• is much associated with Margaret Thatcher, and rightly so.

  • Although she moved into it a little reluctantly.

  • She was quite slow to do the first privatisations.

  • And railways and the post office, for example,

  • were way down her list.

  • So it only got going in the Major years.

  • And even then, it took a very long time.

  • When I was first working on privatisation, the plans we had

  • were not at all the plans that turned out to be.

  • Quite honestly, the principal motivation

  • was that we had an industry that we thought

  • was in terminal decline.

  • And something, almost anything, had to be done about it.

  • And this is really what I would ask you to judge privatisation

  • against.

  • I know there have been many other changes.

  • But not many people gave railways

  • a hope, even of survival in the late 1980s.

  • The railways more than survived.

  • But the journey has not been smooth.

  • Awarding contracts at the lowest possible cost

  • has depressed the quality of train services.

  • The companies complain of squeezed profit margins.

  • But passengers still seem to blame the operators,

  • as the government piles more of the costs onto the travelling

  • public.

  • As passenger fares have risen, so has public anger.

  • And the remedy that these angry commuters

  • seem to be reaching for is to take the whole system back

  • into public ownership.

  • One commuter decided he'd had enough.

  • David Boyle challenged Southern Rail's poor service

  • by organising a protest at Brighton Station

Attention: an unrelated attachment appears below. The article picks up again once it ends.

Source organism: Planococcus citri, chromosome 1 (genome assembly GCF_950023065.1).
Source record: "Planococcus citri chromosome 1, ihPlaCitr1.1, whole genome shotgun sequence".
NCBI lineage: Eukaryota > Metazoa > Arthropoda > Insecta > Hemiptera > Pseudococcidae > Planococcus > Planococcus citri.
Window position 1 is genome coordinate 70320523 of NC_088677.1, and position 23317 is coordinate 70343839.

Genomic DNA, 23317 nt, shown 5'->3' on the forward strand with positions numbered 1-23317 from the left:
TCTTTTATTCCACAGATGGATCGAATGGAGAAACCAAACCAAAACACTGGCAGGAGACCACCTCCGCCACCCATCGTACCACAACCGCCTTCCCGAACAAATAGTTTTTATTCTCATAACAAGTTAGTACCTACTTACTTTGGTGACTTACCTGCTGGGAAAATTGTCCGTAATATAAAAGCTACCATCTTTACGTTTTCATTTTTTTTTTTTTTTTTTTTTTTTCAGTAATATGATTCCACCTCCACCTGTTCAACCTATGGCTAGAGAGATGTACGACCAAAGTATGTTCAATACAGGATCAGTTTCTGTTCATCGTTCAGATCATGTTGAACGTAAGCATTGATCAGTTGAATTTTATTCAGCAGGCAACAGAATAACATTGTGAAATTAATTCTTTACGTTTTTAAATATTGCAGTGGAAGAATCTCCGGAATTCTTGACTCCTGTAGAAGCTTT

• with his fellow passengers.

  • They were irate at the delays and cancellations resulting

  • from an ongoing dispute between the train operating

  • company and the trade unions.

  • They refused to show their tickets

  • and had a tea party instead.

  • Well, the reason I got so cross was during the strike,

  • when no one was taking responsibility for it,

  • was it felt like you were going into a restaurant.

  • They won't give you your meal properly.

  • They're late in delivering it.

  • And they still expect you to pay.

  • And what's more, they check your ticket.

  • They have the nerve to check your ticket.

  • So it seemed to me, what would Gandhi

  • do in those circumstances?

  • He would refuse to show his ticket.

  • It's a ripoff for both passengers and the public.

  • And it has failed.

  • That's why we need public ownership.

  • Cat Hobbs speaks for We Own It, a pressure group

  • campaigning for public services to be brought back

  • into government hands.

  • 76% of us believe the railways should be in public ownership.

  • And that's across all age groups.

  • We know that people really believe the railways should

  • be publicly owned.

  • And we can achieve that very easily

  • by bringing rail franchises in house

  • as they come up for renewal.

  • When you see the ridiculous chaos in Southern Railways,